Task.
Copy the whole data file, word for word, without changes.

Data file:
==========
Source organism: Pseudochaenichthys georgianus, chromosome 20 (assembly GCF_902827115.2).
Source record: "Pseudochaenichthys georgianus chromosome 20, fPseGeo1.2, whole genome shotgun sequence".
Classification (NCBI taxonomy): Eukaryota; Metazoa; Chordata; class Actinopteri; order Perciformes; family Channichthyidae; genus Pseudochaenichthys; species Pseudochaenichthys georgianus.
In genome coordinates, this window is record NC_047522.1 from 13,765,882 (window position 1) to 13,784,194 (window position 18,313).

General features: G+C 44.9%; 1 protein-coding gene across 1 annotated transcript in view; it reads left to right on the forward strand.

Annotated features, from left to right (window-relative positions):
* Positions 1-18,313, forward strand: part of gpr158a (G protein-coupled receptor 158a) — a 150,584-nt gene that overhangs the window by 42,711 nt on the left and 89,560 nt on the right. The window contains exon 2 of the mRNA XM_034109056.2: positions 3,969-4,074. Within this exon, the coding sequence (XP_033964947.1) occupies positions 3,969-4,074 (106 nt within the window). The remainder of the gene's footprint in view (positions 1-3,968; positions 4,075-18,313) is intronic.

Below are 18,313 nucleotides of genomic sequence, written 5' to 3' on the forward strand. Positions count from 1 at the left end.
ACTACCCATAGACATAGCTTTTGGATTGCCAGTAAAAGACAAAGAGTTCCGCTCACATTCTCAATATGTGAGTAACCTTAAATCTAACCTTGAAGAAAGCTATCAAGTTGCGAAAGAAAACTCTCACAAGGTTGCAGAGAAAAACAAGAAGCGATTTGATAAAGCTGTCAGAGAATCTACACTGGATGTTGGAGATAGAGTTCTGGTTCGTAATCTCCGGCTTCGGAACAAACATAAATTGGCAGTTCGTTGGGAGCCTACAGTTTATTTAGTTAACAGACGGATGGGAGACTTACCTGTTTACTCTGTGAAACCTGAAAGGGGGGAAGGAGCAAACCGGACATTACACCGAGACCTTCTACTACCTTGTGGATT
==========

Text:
Source organism: Pseudochaenichthys georgianus, chromosome 20 (assembly GCF_902827115.2).
Source record: "Pseudochaenichthys georgianus chromosome 20, fPseGeo1.2, whole genome shotgun sequence".
Classification (NCBI taxonomy): Eukaryota; Metazoa; Chordata; class Actinopteri; order Perciformes; family Channichthyidae; genus Pseudochaenichthys; species Pseudochaenichthys georgianus.
In genome coordinates, this window is record NC_047522.1 from 13,765,882 (window position 1) to 13,784,194 (window position 18,313).

General features: G+C 44.9%; 1 protein-coding gene across 1 annotated transcript in view; it reads left to right on the forward strand.

Annotated features, from left to right (window-relative positions):
* Positions 1-18,313, forward strand: part of gpr158a (G protein-coupled receptor 158a) — a 150,584-nt gene that overhangs the window by 42,711 nt on the left and 89,560 nt on the right. The window contains exon 2 of the mRNA XM_034109056.2: positions 3,969-4,074. Within this exon, the coding sequence (XP_033964947.1) occupies positions 3,969-4,074 (106 nt within the window). The remainder of the gene's footprint in view (positions 1-3,968; positions 4,075-18,313) is intronic.

Below are 18,313 nucleotides of genomic sequence, written 5' to 3' on the forward strand. Positions count from 1 at the left end.
ACTACCCATAGACATAGCTTTTGGATTGCCAGTAAAAGACAAAGAGTTCCGCTCACATTCTCAATATGTGAGTAACCTTAAATCTAACCTTGAAGAAAGCTATCAAGTTGCGAAAGAAAACTCTCACAAGGTTGCAGAGAAAAACAAGAAGCGATTTGATAAAGCTGTCAGAGAATCTACACTGGATGTTGGAGATAGAGTTCTGGTTCGTAATCTCCGGCTTCGGAACAAACATAAATTGGCAGTTCGTTGGGAGCCTACAGTTTATTTAGTTAACAGACGGATGGGAGACTTACCTGTTTACTCTGTGAAACCTGAAAGGGGGGAAGGAGCAAACCGGACATTACACCGAGACCTTCTACTACCTTGTGGATT